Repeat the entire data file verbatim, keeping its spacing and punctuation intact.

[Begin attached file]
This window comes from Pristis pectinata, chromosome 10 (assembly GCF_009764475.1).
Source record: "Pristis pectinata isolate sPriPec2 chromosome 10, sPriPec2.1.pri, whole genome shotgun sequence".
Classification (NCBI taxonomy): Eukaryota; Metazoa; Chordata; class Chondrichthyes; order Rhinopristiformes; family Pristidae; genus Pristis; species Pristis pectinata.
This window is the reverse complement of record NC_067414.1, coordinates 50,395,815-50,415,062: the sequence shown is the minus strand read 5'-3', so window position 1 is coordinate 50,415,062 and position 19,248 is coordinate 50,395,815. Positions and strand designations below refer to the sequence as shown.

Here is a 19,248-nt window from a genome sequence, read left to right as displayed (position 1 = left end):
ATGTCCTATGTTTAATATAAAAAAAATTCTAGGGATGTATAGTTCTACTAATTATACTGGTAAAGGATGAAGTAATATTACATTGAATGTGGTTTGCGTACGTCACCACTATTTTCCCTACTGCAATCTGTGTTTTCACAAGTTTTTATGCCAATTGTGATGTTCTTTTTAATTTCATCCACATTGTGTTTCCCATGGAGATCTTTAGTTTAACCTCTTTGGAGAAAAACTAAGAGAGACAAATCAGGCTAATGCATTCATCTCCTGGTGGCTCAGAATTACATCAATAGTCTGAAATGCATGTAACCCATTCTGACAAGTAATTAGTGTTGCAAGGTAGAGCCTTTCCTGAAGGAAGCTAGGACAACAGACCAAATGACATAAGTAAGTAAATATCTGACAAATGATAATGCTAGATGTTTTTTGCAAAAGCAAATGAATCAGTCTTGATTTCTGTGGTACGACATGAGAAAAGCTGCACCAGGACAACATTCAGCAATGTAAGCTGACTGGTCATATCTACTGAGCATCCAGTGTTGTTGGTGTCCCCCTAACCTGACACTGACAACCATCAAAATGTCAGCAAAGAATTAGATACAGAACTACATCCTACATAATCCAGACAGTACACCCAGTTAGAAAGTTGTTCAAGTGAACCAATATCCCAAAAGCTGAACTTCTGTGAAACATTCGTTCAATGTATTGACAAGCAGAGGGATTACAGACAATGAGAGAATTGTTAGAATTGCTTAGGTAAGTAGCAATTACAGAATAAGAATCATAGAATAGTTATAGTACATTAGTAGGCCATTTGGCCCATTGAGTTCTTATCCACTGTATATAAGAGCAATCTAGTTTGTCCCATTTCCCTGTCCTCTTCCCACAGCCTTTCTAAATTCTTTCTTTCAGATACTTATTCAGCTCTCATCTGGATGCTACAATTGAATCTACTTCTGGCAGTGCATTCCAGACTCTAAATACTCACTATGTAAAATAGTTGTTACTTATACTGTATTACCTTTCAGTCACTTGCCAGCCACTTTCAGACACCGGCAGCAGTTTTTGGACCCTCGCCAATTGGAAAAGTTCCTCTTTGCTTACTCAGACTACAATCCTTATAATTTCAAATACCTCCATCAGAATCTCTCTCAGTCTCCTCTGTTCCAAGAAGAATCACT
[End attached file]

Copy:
This window comes from Pristis pectinata, chromosome 10 (assembly GCF_009764475.1).
Source record: "Pristis pectinata isolate sPriPec2 chromosome 10, sPriPec2.1.pri, whole genome shotgun sequence".
Classification (NCBI taxonomy): Eukaryota; Metazoa; Chordata; class Chondrichthyes; order Rhinopristiformes; family Pristidae; genus Pristis; species Pristis pectinata.
This window is the reverse complement of record NC_067414.1, coordinates 50,395,815-50,415,062: the sequence shown is the minus strand read 5'-3', so window position 1 is coordinate 50,415,062 and position 19,248 is coordinate 50,395,815. Positions and strand designations below refer to the sequence as shown.

Here is a 19,248-nt window from a genome sequence, read left to right as displayed (position 1 = left end):
ATGTCCTATGTTTAATATAAAAAAAATTCTAGGGATGTATAGTTCTACTAATTATACTGGTAAAGGATGAAGTAATATTACATTGAATGTGGTTTGCGTACGTCACCACTATTTTCCCTACTGCAATCTGTGTTTTCACAAGTTTTTATGCCAATTGTGATGTTCTTTTTAATTTCATCCACATTGTGTTTCCCATGGAGATCTTTAGTTTAACCTCTTTGGAGAAAAACTAAGAGAGACAAATCAGGCTAATGCATTCATCTCCTGGTGGCTCAGAATTACATCAATAGTCTGAAATGCATGTAACCCATTCTGACAAGTAATTAGTGTTGCAAGGTAGAGCCTTTCCTGAAGGAAGCTAGGACAACAGACCAAATGACATAAGTAAGTAAATATCTGACAAATGATAATGCTAGATGTTTTTTGCAAAAGCAAATGAATCAGTCTTGATTTCTGTGGTACGACATGAGAAAAGCTGCACCAGGACAACATTCAGCAATGTAAGCTGACTGGTCATATCTACTGAGCATCCAGTGTTGTTGGTGTCCCCCTAACCTGACACTGACAACCATCAAAATGTCAGCAAAGAATTAGATACAGAACTACATCCTACATAATCCAGACAGTACACCCAGTTAGAAAGTTGTTCAAGTGAACCAATATCCCAAAAGCTGAACTTCTGTGAAACATTCGTTCAATGTATTGACAAGCAGAGGGATTACAGACAATGAGAGAATTGTTAGAATTGCTTAGGTAAGTAGCAATTACAGAATAAGAATCATAGAATAGTTATAGTACATTAGTAGGCCATTTGGCCCATTGAGTTCTTATCCACTGTATATAAGAGCAATCTAGTTTGTCCCATTTCCCTGTCCTCTTCCCACAGCCTTTCTAAATTCTTTCTTTCAGATACTTATTCAGCTCTCATCTGGATGCTACAATTGAATCTACTTCTGGCAGTGCATTCCAGACTCTAAATACTCACTATGTAAAATAGTTGTTACTTATACTGTATTACCTTTCAGTCACTTGCCAGCCACTTTCAGACACCGGCAGCAGTTTTTGGACCCTCGCCAATTGGAAAAGTTCCTCTTTGCTTACTCAGACTACAATCCTTATAATTTCAAATACCTCCATCAGAATCTCTCTCAGTCTCCTCTGTTCCAAGAAGAATCACT